Turning to FIG. 4, the voltage-current characteristic of the EEFL is depicted. The voltage-current characteristics in FIG. 4 shows that the voltage and current of the EEFL are approximately in linear relationship. That is, the higher the current flowing through EEFL is, the higher the voltage across the EEFL will be. Advantageously, the invention circuit takes the advantage of the characteristics to provide proper protection functions as will be detailed below.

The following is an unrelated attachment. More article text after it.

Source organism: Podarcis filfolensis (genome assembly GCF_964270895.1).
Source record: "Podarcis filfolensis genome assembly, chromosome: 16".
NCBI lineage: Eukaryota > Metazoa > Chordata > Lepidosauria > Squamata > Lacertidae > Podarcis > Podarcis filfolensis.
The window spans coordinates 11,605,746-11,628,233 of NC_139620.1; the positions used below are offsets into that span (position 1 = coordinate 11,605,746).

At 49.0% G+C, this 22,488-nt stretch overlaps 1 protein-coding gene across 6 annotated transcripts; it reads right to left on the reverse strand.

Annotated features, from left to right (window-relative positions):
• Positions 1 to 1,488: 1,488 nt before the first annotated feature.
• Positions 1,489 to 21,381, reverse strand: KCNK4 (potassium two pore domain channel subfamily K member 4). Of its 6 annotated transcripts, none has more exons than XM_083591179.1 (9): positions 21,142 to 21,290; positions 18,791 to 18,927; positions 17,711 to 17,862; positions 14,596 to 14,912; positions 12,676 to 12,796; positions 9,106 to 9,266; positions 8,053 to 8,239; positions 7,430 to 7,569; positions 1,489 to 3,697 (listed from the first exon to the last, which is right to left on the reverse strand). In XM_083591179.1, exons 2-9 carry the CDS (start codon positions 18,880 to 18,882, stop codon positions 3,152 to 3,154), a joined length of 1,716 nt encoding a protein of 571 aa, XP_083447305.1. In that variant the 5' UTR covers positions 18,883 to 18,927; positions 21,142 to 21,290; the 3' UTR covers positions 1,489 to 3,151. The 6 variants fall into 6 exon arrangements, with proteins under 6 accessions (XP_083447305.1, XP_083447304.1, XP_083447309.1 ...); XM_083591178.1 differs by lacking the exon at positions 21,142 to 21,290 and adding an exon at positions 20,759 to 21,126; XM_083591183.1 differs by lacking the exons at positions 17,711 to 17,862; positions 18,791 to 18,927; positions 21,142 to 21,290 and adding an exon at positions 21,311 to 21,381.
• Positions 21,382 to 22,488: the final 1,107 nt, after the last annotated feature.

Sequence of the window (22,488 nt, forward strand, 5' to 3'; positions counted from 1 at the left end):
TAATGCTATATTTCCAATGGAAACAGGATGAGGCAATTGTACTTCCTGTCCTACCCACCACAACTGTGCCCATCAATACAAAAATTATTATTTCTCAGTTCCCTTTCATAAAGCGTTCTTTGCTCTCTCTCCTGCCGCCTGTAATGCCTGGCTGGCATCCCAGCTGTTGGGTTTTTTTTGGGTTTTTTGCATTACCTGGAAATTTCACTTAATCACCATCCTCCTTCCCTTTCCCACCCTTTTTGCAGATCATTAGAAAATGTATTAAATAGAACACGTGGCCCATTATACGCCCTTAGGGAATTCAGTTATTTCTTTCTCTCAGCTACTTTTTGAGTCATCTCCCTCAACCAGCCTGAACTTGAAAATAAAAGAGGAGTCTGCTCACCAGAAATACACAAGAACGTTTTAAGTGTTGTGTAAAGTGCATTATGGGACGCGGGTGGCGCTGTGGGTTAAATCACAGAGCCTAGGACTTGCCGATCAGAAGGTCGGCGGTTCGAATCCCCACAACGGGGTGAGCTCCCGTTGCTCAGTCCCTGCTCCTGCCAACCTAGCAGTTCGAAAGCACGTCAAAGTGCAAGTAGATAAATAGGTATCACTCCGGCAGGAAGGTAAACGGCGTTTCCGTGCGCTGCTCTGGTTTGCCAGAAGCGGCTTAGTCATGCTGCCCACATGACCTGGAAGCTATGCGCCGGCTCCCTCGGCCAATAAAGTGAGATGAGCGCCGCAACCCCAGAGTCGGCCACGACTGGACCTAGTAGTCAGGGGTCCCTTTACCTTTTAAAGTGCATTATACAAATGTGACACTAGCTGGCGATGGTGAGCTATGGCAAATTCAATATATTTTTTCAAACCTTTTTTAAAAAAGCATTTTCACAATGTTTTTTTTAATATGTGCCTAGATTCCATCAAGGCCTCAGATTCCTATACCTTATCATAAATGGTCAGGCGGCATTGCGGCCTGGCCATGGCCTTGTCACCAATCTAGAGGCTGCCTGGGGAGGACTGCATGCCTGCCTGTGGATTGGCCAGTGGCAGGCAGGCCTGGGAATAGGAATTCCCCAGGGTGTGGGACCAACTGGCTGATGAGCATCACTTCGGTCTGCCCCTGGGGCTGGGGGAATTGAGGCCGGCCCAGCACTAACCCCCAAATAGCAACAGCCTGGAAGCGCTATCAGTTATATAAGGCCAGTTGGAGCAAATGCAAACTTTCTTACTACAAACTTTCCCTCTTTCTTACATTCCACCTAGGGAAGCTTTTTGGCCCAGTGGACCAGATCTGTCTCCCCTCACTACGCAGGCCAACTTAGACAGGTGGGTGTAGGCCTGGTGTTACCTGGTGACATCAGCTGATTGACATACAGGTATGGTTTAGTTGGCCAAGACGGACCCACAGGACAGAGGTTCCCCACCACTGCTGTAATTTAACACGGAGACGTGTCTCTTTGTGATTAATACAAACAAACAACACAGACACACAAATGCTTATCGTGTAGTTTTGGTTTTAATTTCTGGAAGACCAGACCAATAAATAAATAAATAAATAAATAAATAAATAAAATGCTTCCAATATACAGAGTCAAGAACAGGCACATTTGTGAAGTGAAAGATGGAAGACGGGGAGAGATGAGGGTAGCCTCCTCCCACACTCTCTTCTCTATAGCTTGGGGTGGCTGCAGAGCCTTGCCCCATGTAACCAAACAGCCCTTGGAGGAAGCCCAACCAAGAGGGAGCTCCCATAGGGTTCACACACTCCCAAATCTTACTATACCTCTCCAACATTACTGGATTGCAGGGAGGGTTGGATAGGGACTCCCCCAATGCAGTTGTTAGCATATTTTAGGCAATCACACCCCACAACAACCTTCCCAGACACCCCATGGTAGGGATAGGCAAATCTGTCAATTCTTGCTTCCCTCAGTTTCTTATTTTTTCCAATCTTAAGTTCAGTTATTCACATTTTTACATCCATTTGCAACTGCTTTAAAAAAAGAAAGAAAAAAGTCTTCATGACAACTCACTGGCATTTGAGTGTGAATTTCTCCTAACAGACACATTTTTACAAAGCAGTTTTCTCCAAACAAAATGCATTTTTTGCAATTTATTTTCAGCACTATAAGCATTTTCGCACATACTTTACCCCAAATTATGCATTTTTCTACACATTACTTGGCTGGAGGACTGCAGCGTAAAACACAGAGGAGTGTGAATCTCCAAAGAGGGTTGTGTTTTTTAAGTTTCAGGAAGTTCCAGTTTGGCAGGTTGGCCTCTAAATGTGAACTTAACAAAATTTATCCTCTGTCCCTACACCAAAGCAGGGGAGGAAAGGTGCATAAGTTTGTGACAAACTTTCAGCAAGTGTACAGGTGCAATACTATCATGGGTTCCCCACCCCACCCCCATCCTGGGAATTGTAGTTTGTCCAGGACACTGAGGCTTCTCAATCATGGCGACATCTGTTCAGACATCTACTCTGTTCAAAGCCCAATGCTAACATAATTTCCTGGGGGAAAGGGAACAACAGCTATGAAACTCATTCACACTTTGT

FIG. 5 is a circuit diagram 10′″ of a driving circuit with protection function when the EEFL is disconnected on both ends. Many elements of FIG. 5 are similar to those of the FIG. 2 and FIG. 3, as such, are labeled similarly. Hence any repetitive description of similar elements that was already detailed with respect to FIG. 2 and FIG. 3 is omitted herein for clarity, and rather the differences between FIG. 5 and FIG. 2, 3 are detailed herein. As shown in FIG. 5, both “right end” and “left end” of EEFL(n) are disconnected from transformer 222 and transformer 220. The current will flow only through EEFL(1), EEFL(2) . . . EEFL(n−1), since EEFL(n) is not conducted. The total current, will be supplied to EEFL(1), EEFL(2) . . . EEFL(n−1), except EEFL(n) . Since the total current is fixed and EEFL(n) is not conducted, EEFL(1), EEFL(2) . . . EEFL(n−1) will be overdriven. However, the second end sensing circuit 250 will have higher sensed voltage when one of the EEFLs, e.g. EEFL(n) is not conducted since all other EEFLs (EEFL(1), EEFL(2) . . . EEFL(n−1)) are driven with higher current. Second end sensing circuit 250 generally includes a first voltage sensing circuit 111 and a second voltage sensing circuit 112 and a resistor divider 50 which comprises resistor 29, 30. The first voltage sensing circuit 111 includes resistor 11, 14 and diode 30; the second voltage sensing circuit 112 includes resistor 12, 16 and diode 29. Second end sensing circuit 250 senses the voltage across the EEFLs 40. Resistor divider 50 is used to minimize the effect of voltage variation to voltage sense. As shown in the FIG. 5, the first voltage sensing circuit 111 senses the voltage during one half of the voltage cycle while the second voltage sensing circuit 112 senses voltage during the other half of the voltage cycle. The voltage sensed by the second end sensing circuit 250 at node V1 is proportional to the voltage across the EEFLs 40. By differentiating the voltage at node V1 under normal operation and abnormal operation conditions, EEFL inverter controller 230 can provide an appropriate protection to the inverter circuit. For example, if one of the EEFLs is not conducted, the sensed voltage at node V1 will be higher than the normal operation. In normal operation, when no EEFL is disconnected, the sensed voltage at node V1 is set as a predetermined level. Once the sensed voltage at node V1 is detected that exceeds a predetermined level which is under normal operation, a disconnection will be detected. And the sensed signals will be sent to controller 230, which in turn generates the corresponding control signals to control the switching network 210 and 212, thus provide appropriate protection to the inverter circuit. For example, if the sensing signals indicate that one EEFL is disconnected on both ends, the control signals will control the switching network 210 and 212 to reduce the total current applied to the EEFLs 40, such that the overdriven protection is provided.